Why I hate hay fever reason #6542
The rain has returned to Seattle, which also means that my hay fever has kicked into high gear. Since I have moderate-to-severe allergic reaction to every single pollen, spore, and mold there is, hay fever season last most of the year. But there are certain times when I can count of sudden worsening of symptoms, and one of those is when the rain come back in the fall after the relatively dry period that usually lasts from about July 12th until the end of August/early September.
This year the coming of the rain meant the end of hazardous air quality from the smoke plumes from wild fires everywhere, which means that as my lungs were clearing and my cough was subsiding, the sinuses became painfully clogged and sneezing fits became the norm.
Just before that smoke came in and turned September into a new kind of hell, I had picked up some spot-color flowers to plant in some of the pots out on the veranda, because all the dianthus, violas, and pansies that had been growing in some of the pots had died off. Most of my planters are full of lavender, but most of them are going to seed, so there was suddenly not much color out there. But I didn’t get the plants in before the air quality turned really bad, so I set them up where I could water them and waiting for the rain to come clear us out.
I mentioned this elsewhere and was asked (for not the first time) why I grow a bunch of flowing plants on my deck when I’m allergic to all those pollens.
The amount of pollen produced by the number of flowers I can personally grow is negligible compared to the pollens put out by the thousands of trees and millions of flowering plants growing throughout and around the city. Since I’m going to have the hay fever regardless, I might as well have some pretty flowers to look at when I feel like it.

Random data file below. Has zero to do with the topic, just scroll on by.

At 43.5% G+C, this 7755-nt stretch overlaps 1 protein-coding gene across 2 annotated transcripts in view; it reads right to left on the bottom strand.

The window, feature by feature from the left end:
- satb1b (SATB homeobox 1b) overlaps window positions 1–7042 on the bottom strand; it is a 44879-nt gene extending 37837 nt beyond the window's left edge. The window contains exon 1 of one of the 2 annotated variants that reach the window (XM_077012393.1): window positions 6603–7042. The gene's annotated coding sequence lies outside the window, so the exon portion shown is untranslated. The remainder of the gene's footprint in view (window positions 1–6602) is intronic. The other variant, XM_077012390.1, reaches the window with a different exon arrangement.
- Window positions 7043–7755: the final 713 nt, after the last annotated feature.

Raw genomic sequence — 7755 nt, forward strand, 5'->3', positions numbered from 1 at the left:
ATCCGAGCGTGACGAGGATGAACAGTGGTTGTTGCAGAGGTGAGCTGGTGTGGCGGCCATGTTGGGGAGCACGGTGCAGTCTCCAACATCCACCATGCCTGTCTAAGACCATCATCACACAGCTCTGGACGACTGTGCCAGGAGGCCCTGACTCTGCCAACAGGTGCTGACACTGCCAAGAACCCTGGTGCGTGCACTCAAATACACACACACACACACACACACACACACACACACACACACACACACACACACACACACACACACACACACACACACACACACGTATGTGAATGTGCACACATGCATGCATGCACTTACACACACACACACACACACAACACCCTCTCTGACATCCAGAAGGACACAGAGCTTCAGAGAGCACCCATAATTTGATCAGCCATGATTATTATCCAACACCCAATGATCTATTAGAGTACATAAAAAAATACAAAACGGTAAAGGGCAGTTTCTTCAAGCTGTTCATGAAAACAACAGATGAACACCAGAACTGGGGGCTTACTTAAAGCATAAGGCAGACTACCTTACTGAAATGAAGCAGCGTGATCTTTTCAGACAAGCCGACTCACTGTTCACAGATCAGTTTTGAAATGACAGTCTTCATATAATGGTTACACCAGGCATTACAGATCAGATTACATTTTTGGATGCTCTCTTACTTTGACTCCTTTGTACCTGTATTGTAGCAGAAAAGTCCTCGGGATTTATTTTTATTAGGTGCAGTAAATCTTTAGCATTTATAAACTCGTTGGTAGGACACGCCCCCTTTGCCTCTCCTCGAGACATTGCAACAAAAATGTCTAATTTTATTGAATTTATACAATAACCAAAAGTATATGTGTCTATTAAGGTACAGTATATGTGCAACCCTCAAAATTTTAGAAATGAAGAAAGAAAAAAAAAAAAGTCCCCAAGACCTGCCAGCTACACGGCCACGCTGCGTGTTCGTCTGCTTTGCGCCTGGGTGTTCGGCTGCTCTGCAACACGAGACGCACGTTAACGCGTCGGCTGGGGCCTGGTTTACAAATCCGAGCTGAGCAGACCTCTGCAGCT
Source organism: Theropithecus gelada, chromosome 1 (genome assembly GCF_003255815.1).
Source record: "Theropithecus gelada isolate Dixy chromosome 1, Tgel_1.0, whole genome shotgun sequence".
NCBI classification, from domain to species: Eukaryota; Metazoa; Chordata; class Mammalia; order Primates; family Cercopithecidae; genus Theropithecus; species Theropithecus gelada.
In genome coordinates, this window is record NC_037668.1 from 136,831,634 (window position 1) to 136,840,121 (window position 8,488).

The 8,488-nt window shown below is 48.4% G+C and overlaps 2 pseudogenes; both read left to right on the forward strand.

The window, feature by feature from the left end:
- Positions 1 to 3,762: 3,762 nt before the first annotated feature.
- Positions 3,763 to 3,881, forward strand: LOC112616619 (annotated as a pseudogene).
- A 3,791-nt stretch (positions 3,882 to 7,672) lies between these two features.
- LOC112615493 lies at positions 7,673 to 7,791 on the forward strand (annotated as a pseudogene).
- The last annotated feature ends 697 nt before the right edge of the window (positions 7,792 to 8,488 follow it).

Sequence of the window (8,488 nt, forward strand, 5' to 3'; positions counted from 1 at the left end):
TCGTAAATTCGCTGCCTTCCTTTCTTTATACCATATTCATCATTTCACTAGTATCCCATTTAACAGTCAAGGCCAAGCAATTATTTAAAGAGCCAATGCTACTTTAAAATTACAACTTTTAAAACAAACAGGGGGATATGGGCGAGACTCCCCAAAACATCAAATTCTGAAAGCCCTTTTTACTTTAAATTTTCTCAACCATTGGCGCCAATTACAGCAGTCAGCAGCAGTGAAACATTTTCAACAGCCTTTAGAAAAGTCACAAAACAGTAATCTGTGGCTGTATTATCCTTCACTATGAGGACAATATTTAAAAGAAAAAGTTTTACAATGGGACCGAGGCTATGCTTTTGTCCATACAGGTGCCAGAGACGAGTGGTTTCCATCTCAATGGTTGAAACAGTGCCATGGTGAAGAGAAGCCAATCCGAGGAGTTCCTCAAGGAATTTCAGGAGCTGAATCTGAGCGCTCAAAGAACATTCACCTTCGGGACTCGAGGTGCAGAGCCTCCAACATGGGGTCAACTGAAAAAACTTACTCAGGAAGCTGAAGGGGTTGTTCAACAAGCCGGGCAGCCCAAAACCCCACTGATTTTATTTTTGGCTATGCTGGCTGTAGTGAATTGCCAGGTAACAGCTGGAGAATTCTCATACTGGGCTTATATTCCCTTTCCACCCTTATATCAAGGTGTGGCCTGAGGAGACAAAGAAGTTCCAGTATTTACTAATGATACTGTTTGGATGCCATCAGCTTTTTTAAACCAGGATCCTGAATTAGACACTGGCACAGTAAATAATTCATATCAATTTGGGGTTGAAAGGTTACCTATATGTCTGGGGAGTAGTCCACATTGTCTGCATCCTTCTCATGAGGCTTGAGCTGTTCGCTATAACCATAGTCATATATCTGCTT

And I like seeing bumblebees going from flower to flower. I even get hummingbirds feeding on the flowers!
There is a challenge with the smaller spot colors in that we also get a lot of squirrel activity on the veranda. This was true even before I added a squirrel feeder to the mix. They like to bury things in the flower pots and later try to dig them back up.
The bird population coming to the feeder has finally gotten back to what it was two summers ago before a juvenile Cooper’s Hawk starting hanging around our deck and eating the little birds. The hawk only lingered in our neighborhood for a month, but it ate a lot of bird during that time! The small bird population has taken a while to bounce back. We have so many juncos, sparrows, chickadees, and finches coming to the feeder that I have to refill it every day.
That may change, because Tuesday afternoon I looked out in time to see another juvenile Cooper’s Hawk was perching on one of the drain pipes from the roof. Before I could take a picture one of the local crows divebombed it and it flew off. It was distinctly smaller than the one from two years ago, so it is probably a male.
I don’t know if it’s going to start hunting in the neighborhood and we’re going to have another mass die off of the little birds. The crow might have sent it packing. On the other hand, it may be a bit stubborn.
I guess I’ll have to wait and see.